“The problem of why we don’t get vaccinated is very broad and applies to vaccinations in general, not just HPV vaccination. It’s definitely related to education,” notes Prof. Sobierajski.

Among those who declared they wouldn’t want to get vaccinated against HPV or those who weren’t sure if they wanted to, the most common reasons were insufficient knowledge about vaccination (29%) or HPV itself (25%), as well as concerns about adverse vaccine reactions (21%).

“If I know that a certain percentage of people have no idea what the HPV virus is, then talking about vaccination makes no sense because there’s a lack of educational basis. We need to educate our target group about vaccination first, so that the vaccination can gain acceptance,” evaluates Dr. Monika Wanke-Rytt.

Currently, HPV vaccination is recommended during adolescence, before the first contact with the virus, which often occurs during sexual activity. Since June 2023, free, recommended but not mandatory HPV vaccinations have been available for girls and boys aged 11 to 14 in Poland. However, this is not just a pediatric vaccination. According to the latest recommendations, it can be administered to all adults, even mature adults, who are sexually active.

“We have two vaccines on the market: a bivalent one protecting against two viruses and a nine-valent one, which protects against nine HPV viruses. These two vaccines are part of the vaccination program for specific birth cohorts. After reaching the age that allows us to get vaccinated for free, we can still get vaccinated, but then the cost and reimbursement rules change,” explains Dr. Wanke-Rytt.

So far, only about 22% of eligible teenagers have benefited from free vaccinations under the program. For comparison, in Belgium, up to 93% of children are vaccinated, and in Spain, it’s about 80%. In Australia, where universal vaccination began over 20 years ago, cancers caused by HPV may soon be completely eradicated. In Poland, according to the assumptions of the National Oncological Strategy, at least 60% of the target population should be vaccinated by the end of 2028.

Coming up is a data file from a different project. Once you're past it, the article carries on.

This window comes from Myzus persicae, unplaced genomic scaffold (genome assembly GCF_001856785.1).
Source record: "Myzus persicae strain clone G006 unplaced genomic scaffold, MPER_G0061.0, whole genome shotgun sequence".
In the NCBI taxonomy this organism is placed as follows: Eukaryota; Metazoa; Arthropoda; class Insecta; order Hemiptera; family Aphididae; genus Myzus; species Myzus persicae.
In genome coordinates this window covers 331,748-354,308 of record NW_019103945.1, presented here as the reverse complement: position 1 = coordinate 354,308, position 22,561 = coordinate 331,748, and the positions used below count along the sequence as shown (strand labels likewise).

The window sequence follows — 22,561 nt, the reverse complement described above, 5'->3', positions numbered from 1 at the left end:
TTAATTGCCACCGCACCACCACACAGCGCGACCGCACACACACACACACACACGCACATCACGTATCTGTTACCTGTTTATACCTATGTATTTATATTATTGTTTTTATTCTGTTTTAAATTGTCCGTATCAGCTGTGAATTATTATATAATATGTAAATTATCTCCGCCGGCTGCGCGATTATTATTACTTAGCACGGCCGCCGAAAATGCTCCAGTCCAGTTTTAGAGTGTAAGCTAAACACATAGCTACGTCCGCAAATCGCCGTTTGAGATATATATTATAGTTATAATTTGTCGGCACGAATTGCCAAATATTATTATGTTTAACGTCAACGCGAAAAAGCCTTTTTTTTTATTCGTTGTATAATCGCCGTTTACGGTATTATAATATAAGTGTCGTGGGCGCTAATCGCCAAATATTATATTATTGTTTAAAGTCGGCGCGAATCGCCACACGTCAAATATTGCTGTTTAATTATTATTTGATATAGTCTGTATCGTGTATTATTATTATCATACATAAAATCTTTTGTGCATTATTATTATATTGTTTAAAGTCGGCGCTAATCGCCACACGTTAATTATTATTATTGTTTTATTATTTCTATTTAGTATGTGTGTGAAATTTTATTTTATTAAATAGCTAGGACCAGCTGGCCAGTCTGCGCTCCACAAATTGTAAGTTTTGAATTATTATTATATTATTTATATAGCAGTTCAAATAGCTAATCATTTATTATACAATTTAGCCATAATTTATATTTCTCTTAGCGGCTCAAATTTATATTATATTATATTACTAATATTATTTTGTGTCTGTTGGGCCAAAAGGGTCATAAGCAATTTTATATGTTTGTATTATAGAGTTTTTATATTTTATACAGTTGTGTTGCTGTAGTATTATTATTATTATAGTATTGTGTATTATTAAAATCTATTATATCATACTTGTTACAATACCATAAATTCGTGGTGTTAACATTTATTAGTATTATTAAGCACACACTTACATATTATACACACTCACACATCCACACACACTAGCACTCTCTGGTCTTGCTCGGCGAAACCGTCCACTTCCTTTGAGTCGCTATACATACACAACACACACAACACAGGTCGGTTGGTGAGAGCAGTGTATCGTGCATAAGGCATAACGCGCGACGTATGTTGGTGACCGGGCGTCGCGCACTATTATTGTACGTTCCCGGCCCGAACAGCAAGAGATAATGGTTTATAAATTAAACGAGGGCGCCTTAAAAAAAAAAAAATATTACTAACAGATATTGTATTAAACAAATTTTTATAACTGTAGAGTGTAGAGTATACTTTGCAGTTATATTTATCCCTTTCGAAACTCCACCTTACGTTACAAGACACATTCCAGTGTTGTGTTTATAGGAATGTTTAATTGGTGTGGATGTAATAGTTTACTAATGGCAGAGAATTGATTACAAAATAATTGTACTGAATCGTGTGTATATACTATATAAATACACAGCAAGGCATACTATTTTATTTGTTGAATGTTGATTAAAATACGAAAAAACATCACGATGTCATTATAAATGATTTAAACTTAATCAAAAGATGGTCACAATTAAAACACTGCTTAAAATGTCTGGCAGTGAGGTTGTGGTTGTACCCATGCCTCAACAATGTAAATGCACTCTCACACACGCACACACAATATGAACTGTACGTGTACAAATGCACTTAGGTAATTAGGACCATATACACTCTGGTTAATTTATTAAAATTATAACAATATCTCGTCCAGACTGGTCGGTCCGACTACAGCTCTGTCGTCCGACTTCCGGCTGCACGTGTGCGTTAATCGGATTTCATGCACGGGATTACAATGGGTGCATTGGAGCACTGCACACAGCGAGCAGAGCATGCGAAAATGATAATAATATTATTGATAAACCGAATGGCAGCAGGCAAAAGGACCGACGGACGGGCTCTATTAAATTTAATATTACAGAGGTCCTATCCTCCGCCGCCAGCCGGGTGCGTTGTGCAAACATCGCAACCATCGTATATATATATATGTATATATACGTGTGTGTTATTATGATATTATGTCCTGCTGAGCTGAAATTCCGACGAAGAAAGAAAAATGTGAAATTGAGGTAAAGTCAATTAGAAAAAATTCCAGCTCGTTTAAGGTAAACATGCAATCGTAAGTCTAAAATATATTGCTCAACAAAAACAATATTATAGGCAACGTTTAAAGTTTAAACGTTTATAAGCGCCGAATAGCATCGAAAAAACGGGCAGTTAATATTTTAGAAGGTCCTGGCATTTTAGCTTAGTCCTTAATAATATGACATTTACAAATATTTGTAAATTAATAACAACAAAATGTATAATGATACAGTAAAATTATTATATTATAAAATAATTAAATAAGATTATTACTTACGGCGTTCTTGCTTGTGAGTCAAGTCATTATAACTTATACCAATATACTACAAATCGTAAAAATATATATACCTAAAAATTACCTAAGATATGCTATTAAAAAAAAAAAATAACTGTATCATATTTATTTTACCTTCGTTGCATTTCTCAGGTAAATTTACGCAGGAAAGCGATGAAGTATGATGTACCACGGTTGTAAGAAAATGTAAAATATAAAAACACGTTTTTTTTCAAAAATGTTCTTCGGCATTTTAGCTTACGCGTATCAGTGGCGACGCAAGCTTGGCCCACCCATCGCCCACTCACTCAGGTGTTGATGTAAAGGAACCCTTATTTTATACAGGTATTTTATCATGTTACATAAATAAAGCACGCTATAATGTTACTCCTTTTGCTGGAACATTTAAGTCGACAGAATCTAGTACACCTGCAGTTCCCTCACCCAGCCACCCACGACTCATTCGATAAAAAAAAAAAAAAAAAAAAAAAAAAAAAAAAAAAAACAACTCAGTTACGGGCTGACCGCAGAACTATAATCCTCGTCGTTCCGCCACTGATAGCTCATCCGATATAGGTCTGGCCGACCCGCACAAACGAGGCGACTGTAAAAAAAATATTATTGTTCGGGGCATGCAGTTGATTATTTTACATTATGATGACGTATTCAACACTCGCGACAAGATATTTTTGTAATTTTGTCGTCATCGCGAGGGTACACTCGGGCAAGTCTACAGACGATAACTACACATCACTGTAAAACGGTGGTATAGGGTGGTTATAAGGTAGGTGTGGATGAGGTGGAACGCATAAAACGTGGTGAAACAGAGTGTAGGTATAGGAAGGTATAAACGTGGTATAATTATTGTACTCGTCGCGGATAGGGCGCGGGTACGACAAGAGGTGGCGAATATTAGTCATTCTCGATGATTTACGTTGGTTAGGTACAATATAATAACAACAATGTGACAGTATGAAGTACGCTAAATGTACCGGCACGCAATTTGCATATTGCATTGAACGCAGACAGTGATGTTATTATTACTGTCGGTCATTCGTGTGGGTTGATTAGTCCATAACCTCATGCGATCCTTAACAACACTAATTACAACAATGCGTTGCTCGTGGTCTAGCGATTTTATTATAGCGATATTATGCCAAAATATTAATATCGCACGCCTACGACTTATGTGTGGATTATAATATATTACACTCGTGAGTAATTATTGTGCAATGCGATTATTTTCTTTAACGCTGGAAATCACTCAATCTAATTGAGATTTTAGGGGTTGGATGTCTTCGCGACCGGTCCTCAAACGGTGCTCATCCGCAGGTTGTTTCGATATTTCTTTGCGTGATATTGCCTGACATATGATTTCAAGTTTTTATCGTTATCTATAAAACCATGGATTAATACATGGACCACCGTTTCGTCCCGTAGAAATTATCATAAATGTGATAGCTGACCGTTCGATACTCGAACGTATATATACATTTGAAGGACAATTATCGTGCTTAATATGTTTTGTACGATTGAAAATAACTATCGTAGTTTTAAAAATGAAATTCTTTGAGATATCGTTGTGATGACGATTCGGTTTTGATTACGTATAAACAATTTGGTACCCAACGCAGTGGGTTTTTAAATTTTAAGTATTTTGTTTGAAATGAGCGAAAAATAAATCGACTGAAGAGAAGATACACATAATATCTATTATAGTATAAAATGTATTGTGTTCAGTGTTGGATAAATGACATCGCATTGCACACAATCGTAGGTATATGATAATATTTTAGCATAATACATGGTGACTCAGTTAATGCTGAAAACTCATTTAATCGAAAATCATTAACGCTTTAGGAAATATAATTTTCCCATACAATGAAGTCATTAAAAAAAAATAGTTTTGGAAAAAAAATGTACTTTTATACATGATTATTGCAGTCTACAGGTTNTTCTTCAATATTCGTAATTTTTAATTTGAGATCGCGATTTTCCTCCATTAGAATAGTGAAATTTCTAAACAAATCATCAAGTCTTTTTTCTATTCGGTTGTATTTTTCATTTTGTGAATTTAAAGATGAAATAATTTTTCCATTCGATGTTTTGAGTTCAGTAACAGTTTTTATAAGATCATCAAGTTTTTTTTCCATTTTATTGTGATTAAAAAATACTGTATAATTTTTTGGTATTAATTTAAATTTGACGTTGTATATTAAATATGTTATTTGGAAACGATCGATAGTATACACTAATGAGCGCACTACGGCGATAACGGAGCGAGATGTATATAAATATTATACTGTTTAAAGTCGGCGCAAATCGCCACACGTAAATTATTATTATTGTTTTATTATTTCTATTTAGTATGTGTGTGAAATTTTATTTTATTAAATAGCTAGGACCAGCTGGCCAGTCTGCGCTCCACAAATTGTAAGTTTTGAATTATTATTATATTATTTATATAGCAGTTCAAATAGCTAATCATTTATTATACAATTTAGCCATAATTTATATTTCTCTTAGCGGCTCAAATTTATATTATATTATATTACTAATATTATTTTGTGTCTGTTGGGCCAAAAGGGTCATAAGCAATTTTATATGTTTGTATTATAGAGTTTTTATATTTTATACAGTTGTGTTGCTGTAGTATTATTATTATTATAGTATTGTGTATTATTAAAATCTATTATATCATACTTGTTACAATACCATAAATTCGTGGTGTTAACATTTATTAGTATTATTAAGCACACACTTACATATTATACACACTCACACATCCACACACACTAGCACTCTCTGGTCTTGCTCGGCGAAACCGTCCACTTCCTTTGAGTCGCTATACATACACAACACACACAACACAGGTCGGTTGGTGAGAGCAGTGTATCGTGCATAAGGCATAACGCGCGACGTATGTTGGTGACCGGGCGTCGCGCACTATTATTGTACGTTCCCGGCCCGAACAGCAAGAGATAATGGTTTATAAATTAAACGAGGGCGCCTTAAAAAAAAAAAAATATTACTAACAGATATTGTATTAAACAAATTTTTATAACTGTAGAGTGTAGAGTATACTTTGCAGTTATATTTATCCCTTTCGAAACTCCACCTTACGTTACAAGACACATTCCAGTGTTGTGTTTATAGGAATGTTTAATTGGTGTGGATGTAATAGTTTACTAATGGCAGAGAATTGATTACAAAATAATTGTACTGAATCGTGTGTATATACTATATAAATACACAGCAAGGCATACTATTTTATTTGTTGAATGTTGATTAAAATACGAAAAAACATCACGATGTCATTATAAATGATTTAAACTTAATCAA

“We were the last country in the European Union to introduce reimbursed HPV vaccinations. Fortunately, since last year, they have been available, albeit for a limited group of 11-, 12-, and 13-year-olds, depending on the birth cohort, but this is of great importance. We know that the more reimbursed vaccinations are, the greater the willingness to get vaccinated,” explains Dr. Sobierajski.

According to experts, the willingness to get vaccinated could also be increased by facilitating the organization of the entire process. Currently, work is underway to introduce universal HPV vaccination in schools.

“Less than 15% of Primary Health Care Units (POZ) even offer HPV vaccination because the process of ordering and occupying slots in vaccination centers was so complicated that it simply didn’t pay off for clinics. For example, a POZ must demonstrate that a specific day is for HPV vaccinations and cannot schedule other patients on that day, which blocks access to healthcare,” explains the WUM expert.